Discriminações simples e reforçamento específico e diferencial para cada classe no ensino de leitura a indivíduos com atraso no desenvolvimento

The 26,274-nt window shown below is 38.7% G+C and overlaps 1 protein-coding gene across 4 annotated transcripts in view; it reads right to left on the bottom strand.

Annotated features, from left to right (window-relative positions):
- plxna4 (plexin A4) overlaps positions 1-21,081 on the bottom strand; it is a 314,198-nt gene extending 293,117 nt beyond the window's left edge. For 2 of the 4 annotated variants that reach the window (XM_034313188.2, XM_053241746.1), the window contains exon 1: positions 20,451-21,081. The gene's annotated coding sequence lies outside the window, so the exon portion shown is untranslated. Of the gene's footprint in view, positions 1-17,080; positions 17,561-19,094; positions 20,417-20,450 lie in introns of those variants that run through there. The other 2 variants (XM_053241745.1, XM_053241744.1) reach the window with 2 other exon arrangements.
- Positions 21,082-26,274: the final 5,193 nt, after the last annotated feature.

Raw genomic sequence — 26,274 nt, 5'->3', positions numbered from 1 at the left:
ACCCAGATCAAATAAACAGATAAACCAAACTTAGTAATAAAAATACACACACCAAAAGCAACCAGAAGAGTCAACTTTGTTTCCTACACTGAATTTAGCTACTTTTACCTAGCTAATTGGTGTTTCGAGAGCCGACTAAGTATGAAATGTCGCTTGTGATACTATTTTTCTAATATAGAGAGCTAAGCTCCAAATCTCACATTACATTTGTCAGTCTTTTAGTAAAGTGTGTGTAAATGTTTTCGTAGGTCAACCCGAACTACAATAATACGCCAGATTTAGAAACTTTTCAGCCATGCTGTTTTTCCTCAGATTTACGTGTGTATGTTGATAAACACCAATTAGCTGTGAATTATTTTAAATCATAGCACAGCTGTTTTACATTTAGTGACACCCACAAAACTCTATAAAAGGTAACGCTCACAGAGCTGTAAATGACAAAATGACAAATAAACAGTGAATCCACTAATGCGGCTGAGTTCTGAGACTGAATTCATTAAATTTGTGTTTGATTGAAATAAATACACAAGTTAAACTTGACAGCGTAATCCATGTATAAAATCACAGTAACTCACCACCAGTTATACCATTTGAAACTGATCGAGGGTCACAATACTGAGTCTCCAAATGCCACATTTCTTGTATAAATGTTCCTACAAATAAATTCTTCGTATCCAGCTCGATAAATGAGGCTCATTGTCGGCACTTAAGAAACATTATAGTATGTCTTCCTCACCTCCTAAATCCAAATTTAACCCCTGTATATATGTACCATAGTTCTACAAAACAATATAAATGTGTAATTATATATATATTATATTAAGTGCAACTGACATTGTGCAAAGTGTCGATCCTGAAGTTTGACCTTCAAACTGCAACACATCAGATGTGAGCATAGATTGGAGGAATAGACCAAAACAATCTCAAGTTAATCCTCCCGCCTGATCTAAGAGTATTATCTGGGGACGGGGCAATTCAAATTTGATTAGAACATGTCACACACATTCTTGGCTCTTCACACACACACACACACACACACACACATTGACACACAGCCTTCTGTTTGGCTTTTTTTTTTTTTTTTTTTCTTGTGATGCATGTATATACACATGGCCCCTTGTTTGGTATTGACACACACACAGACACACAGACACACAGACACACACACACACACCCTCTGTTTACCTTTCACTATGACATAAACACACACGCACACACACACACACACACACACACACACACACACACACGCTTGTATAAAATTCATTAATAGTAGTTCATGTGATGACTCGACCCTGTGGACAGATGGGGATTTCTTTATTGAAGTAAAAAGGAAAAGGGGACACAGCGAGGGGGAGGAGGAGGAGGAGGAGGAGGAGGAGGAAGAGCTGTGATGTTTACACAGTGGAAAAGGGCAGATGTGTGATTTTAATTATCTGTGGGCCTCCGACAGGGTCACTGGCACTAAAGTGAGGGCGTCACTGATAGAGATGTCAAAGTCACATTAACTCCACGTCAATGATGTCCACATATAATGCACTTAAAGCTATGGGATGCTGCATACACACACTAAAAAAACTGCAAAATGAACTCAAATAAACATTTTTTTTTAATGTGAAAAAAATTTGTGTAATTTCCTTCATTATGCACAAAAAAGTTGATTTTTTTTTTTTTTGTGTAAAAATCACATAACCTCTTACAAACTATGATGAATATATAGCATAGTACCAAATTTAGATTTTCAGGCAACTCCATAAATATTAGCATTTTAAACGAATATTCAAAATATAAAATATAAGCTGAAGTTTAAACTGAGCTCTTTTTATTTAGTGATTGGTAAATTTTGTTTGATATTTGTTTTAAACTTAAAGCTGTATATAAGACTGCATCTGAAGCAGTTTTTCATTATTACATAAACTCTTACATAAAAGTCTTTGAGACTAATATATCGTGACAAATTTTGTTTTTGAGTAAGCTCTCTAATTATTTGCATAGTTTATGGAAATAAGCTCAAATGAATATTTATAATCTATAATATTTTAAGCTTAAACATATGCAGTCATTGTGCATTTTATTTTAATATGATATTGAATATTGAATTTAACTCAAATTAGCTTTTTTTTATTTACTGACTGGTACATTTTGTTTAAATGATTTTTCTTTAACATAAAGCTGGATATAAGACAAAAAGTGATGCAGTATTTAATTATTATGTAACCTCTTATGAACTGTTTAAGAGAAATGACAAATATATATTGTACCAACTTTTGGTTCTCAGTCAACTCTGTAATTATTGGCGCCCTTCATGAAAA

Training procedures in researchs about the estabilishment of stimulus equivalence classes are tipically based on conditional discriminations, in wich a sample controls selection of a comparison stimulus. Proposals based on simple discrimination have been suggested in order to expand the potential of such technology and empirical model. Considering also that reinforcers are a part of stimulus equivalence class, the use of specific reinforcers to each class may assist in the emergence of equivalent stimuli classes. The preset study aimed to propose a training structure combining simple and conditional discrimination and differential and specific reinforcement for each stimulus class to teach reading of six simple isolated words from to individuals with developmental delay. Participants were 14 individuals with developmental delay enrolled in a special education institution with ages ranging from nine to 15 years. They were divided in two groups and randomly assigned to an experimental or control group. LECH-GEIC software was utilized for programming and effectuation of the teaching program, which training consisted on four phases: 1. simple discrimination between pictures 2. simple discrimination between printed words, 3. conditional discrimination between pictures with onomatopoeic auditory model. 4 conditional discrimination between printed words with onomatopoeic auditory model. Results pointed that there was a higher number of repetitions and errors in the conditional discriminations condition. There was evidence of formation of stimuli equivalence classes for all or some classes of stimuli for all participants in the experimental group. The average percentage of correct selections on symmetry and transitivity tests evaluated by BC and CB matching performances was substantially higher in post-test (CB = 81.3%, BC = 72%) compared to pre-test (CB = 45.8 % BC = 40.4%), and this difference was statistically significant (Wilcoxon Z =- 2.197, p <0.028 (BC) Z =- 2.366, p <0.018 (CB)). Reading of the training words for this group increased from a correct average percentage of 2.3% at pre-test to 53.57% at post-test (Wilcoxon Z =- 2.371, p <0.018). There were no statistical significant differences in performance between control and experimental groups at pre-tests (Mann-Whitney U), however, the experimental group, at post-tests, scored significantly higher in comparison to the control group at AC (U = 1 , 0, p <0.001), BC (U = 2.0, p <0.002), CB (U = 6, p <0.017), CC (U = 10.0, p <0.043), CRCCs (U = 8 , 0, p <0.038) relations and naming of training words (U = 0.5, p <0.001). Neither group presented generalized reading. By starting from a simple discrimination training prior to conditional discrimination, the procedure has created a situation of complexity teaching from simple to more elaborate repertories. The use of specific reinforcers may have assisted the emergence of untrained repertoires, such as AC, BC, CB relations and reading. The performance on equivalence tests and reading of some stimuli may have been hampered by multiple similarities between some written words and absence of auditory model in training phases, since onomatopoeic sounds were used as models in situations of conditional discriminations.